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Embracing Change Panel

Posted by Tina Casagrand on September 12, 2008

The topic of the 10:45 session in Tucker Forum was Embracing Change: Ensuring the Future of Magazine Journalism.  If today’s crowd (I stopped counting at 112) indicates the interest in magazine journalism, we can feel more comfortable with that future.  A panel of accomplished MU graduates (whose graduation dates spanned over 20 years—a surprise to me, as they all looked similarly vivacious) seesawed between the good news and bad news of the field.  Web traffic is up.  Physical magazine circulation is down.
While we might lament the thinning of physical publications (I personally love the design, smell, and tangibility of a real magazine, not to mention the satisfying stacks that accumulate on my desk each month), we can do little to reverse the trend.  As citizens utilize blogs-that-are-printing presses, they’re acquiring louder voices and bigger egos.  To keep with the current, editors and writers must give up some of their power to the community.  John Byrne, of Business Week’s Business Exchange, says that this new journalism is “all about reader engagements,” inviting audience participation, and thus inducing loyalty.

Jack Bamberger, of Meredith (the media marketing company for Parents, Better Homes & Gardens, and others), noted word-of-mouth (including blogging) advertising strategies and its 2 broadband channels as ways to keep his magazines fresh and interesting.

Embracing Change panel

Embracing Change panel

At the prompt of moderator Sonja Steptoe, the panel described best practices for producing and selling derivative content.  Geraldine Sealey noted that magazines are so separate that everyone has their own web strategy.  Contributors to the website produce 60 to 70 pieces per day, and visitors to the website come, she says, “to get something different from the magazine.”
Lamar Graham’s Parade thrives both online and in print, despite the magazine’s original aversion to web media.  They now offer online games, photo-sharing, and content widgets for their newspaper partners.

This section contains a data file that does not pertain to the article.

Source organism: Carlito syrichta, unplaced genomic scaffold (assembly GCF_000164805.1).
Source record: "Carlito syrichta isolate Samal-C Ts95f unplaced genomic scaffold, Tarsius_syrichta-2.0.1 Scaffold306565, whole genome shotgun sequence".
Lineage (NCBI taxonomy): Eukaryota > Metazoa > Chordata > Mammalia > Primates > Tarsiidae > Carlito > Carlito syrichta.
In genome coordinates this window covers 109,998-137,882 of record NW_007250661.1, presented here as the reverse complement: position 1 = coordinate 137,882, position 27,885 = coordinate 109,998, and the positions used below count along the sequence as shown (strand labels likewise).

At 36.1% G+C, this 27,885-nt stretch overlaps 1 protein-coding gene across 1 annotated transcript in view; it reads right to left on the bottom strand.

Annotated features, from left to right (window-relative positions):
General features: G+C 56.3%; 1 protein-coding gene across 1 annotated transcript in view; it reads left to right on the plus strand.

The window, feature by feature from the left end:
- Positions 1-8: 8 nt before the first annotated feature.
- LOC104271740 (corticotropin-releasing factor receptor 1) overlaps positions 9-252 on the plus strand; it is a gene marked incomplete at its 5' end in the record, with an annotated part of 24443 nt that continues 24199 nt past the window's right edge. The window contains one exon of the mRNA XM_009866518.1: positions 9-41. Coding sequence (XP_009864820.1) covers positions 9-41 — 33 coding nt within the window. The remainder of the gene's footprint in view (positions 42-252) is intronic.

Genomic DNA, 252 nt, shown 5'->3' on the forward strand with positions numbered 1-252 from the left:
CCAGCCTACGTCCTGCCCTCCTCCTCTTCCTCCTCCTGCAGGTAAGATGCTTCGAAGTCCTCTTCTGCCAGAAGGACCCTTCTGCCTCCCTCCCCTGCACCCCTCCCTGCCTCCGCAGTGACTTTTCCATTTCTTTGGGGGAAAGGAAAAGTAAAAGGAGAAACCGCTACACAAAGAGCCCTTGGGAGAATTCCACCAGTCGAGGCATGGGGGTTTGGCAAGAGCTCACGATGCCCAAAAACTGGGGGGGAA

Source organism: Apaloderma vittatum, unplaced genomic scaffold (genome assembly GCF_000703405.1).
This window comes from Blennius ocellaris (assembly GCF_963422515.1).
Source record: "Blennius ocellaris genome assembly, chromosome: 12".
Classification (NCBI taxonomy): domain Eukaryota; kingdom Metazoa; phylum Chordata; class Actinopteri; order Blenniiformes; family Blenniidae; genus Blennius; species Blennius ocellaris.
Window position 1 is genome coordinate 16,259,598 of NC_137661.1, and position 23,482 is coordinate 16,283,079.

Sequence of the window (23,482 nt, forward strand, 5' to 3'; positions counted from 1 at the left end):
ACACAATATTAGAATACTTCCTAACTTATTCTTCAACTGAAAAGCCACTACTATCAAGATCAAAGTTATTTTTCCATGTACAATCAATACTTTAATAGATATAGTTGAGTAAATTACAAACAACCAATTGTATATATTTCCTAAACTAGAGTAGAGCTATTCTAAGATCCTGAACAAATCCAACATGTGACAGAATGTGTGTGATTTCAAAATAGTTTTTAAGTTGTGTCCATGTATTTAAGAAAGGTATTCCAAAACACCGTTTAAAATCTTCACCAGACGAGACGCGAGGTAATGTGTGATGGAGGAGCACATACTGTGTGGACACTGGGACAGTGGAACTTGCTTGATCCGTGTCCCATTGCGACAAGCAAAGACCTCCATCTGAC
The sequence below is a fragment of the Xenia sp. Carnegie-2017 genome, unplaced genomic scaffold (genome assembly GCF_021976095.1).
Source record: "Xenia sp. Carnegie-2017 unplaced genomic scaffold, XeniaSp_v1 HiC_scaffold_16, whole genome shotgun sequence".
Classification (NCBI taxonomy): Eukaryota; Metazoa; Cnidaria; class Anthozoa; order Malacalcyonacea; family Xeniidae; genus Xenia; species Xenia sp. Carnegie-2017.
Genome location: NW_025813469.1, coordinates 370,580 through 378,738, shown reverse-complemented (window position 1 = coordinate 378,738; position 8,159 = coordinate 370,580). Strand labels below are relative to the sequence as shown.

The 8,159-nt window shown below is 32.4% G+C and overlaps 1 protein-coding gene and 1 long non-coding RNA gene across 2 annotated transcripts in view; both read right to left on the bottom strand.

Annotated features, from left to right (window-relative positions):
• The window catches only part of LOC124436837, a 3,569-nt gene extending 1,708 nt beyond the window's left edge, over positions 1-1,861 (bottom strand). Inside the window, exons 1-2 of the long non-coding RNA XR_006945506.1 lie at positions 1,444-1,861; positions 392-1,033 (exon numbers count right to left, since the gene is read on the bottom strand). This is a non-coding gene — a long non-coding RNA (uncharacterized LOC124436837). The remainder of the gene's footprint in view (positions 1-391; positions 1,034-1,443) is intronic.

Another exception to the failing magazine market is the 132-year-old Farm Journal, which boasts a readership of 400,000 and prints various other publications, including Dairy magazine. Charlene Finck, vice president, editorial for Farm Journal Media, pointed to other methods of gaining and keeping readership.  Not only does Dairy boast “sexy cows” on its cover each month—her company also hosts events like “Corn College” and keeps demographic data on their readers which “helps decide not only what we should be doing, but also who we should be sending it to.”

The industry of agricultural journalism changes a lot slower than most, however.  In the mainstream cultures, the internet forces magazines to adapt to the new trends.  Byrne noted that a divide still exists between print and online journalism, saying “if this were the Renaissance, the web would be Florence.”

Byrne went on to say that young staffers are more ambitious and productive than their older counterparts, a point which Finck backed, explaining how her magazine pairs young staffers with older writers, a kind of “reverse mentoring,” where the older people “catch the fever of what’s possible.”

What’s possible, apparently, is to be decided by us, the next generation of journalists.  “You are your own brand,” said Graham of magazine journalism and the web.  Finally, Byrne, saying that “this is the best time to be a journalist” advised students to go out of J-School as entrepeneurs.

One Response to “Embracing Change Panel”

  1. […] Embracing Change: Ensuring the Future of Magazine Journalism […]

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